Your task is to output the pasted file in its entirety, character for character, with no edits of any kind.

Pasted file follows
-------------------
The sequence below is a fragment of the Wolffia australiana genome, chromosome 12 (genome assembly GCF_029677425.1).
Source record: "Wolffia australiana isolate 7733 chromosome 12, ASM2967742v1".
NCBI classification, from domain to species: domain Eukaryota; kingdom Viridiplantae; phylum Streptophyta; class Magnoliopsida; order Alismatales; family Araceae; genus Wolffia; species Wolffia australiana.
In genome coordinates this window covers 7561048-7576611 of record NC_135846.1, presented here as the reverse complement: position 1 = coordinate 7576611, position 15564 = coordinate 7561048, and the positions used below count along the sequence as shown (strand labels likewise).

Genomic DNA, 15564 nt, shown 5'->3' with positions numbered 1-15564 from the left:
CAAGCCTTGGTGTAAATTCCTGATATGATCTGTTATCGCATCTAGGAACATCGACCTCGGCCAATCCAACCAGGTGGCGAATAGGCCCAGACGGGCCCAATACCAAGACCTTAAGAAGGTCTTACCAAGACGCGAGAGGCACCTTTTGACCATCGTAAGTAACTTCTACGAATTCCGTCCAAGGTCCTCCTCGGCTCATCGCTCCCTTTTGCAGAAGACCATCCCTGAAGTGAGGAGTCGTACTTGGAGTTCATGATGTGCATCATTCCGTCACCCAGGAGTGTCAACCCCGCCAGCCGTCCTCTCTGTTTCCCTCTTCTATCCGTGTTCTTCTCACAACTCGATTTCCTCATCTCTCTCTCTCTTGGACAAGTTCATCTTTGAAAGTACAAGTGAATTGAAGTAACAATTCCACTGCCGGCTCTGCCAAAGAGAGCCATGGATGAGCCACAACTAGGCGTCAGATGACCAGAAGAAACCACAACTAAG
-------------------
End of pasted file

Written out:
The sequence below is a fragment of the Wolffia australiana genome, chromosome 12 (genome assembly GCF_029677425.1).
Source record: "Wolffia australiana isolate 7733 chromosome 12, ASM2967742v1".
NCBI classification, from domain to species: domain Eukaryota; kingdom Viridiplantae; phylum Streptophyta; class Magnoliopsida; order Alismatales; family Araceae; genus Wolffia; species Wolffia australiana.
In genome coordinates this window covers 7561048-7576611 of record NC_135846.1, presented here as the reverse complement: position 1 = coordinate 7576611, position 15564 = coordinate 7561048, and the positions used below count along the sequence as shown (strand labels likewise).

Genomic DNA, 15564 nt, shown 5'->3' with positions numbered 1-15564 from the left:
CAAGCCTTGGTGTAAATTCCTGATATGATCTGTTATCGCATCTAGGAACATCGACCTCGGCCAATCCAACCAGGTGGCGAATAGGCCCAGACGGGCCCAATACCAAGACCTTAAGAAGGTCTTACCAAGACGCGAGAGGCACCTTTTGACCATCGTAAGTAACTTCTACGAATTCCGTCCAAGGTCCTCCTCGGCTCATCGCTCCCTTTTGCAGAAGACCATCCCTGAAGTGAGGAGTCGTACTTGGAGTTCATGATGTGCATCATTCCGTCACCCAGGAGTGTCAACCCCGCCAGCCGTCCTCTCTGTTTCCCTCTTCTATCCGTGTTCTTCTCACAACTCGATTTCCTCATCTCTCTCTCTCTTGGACAAGTTCATCTTTGAAAGTACAAGTGAATTGAAGTAACAATTCCACTGCCGGCTCTGCCAAAGAGAGCCATGGATGAGCCACAACTAGGCGTCAGATGACCAGAAGAAACCACAACTAAG